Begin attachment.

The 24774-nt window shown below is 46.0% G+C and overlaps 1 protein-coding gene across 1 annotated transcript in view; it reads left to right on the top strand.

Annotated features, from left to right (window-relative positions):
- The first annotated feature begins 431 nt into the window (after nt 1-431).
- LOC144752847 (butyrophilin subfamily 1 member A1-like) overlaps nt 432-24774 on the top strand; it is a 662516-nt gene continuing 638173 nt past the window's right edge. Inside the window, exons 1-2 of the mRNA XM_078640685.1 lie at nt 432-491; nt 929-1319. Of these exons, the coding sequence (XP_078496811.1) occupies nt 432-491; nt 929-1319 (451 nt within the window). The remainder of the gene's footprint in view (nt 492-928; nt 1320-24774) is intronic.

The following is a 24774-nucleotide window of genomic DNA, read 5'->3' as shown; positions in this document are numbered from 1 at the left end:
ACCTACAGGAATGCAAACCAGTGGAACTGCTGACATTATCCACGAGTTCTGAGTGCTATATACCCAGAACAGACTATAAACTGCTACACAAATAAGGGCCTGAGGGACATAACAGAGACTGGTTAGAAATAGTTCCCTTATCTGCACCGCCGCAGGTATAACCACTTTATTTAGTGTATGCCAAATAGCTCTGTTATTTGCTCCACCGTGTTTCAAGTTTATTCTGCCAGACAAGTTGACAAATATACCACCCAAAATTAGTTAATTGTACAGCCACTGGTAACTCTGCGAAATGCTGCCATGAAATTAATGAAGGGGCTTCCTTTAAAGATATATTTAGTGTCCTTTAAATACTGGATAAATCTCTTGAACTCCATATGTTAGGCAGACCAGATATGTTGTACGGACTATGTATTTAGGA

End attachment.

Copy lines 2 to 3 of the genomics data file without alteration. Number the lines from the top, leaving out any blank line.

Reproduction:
Annotated features, from left to right (window-relative positions):
- The first annotated feature begins 431 nt into the window (after nt 1-431).